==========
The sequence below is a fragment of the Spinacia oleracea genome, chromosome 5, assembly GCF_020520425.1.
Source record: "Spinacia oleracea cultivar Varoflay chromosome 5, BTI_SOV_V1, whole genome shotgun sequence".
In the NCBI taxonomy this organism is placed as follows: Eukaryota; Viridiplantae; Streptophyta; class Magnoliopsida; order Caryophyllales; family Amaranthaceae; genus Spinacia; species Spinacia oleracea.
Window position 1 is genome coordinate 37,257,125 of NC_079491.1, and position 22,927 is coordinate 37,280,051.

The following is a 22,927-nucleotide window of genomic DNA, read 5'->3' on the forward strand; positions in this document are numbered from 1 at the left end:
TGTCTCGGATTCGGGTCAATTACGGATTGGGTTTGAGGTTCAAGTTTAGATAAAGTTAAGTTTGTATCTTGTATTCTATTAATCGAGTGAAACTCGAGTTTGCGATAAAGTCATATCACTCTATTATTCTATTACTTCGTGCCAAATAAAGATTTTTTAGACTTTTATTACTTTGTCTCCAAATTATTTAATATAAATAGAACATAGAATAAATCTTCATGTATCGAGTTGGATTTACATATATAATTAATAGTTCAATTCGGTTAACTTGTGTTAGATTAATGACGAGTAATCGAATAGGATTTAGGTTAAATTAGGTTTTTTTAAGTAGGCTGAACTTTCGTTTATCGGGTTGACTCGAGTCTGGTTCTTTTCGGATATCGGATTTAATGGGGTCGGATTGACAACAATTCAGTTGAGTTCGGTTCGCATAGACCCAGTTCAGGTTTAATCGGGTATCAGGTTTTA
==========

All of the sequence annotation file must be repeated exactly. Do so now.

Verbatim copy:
The sequence below is a fragment of the Spinacia oleracea genome, chromosome 5, assembly GCF_020520425.1.
Source record: "Spinacia oleracea cultivar Varoflay chromosome 5, BTI_SOV_V1, whole genome shotgun sequence".
In the NCBI taxonomy this organism is placed as follows: Eukaryota; Viridiplantae; Streptophyta; class Magnoliopsida; order Caryophyllales; family Amaranthaceae; genus Spinacia; species Spinacia oleracea.
Window position 1 is genome coordinate 37,257,125 of NC_079491.1, and position 22,927 is coordinate 37,280,051.

The following is a 22,927-nucleotide window of genomic DNA, read 5'->3' on the forward strand; positions in this document are numbered from 1 at the left end:
TGTCTCGGATTCGGGTCAATTACGGATTGGGTTTGAGGTTCAAGTTTAGATAAAGTTAAGTTTGTATCTTGTATTCTATTAATCGAGTGAAACTCGAGTTTGCGATAAAGTCATATCACTCTATTATTCTATTACTTCGTGCCAAATAAAGATTTTTTAGACTTTTATTACTTTGTCTCCAAATTATTTAATATAAATAGAACATAGAATAAATCTTCATGTATCGAGTTGGATTTACATATATAATTAATAGTTCAATTCGGTTAACTTGTGTTAGATTAATGACGAGTAATCGAATAGGATTTAGGTTAAATTAGGTTTTTTTAAGTAGGCTGAACTTTCGTTTATCGGGTTGACTCGAGTCTGGTTCTTTTCGGATATCGGATTTAATGGGGTCGGATTGACAACAATTCAGTTGAGTTCGGTTCGCATAGACCCAGTTCAGGTTTAATCGGGTATCAGGTTTTA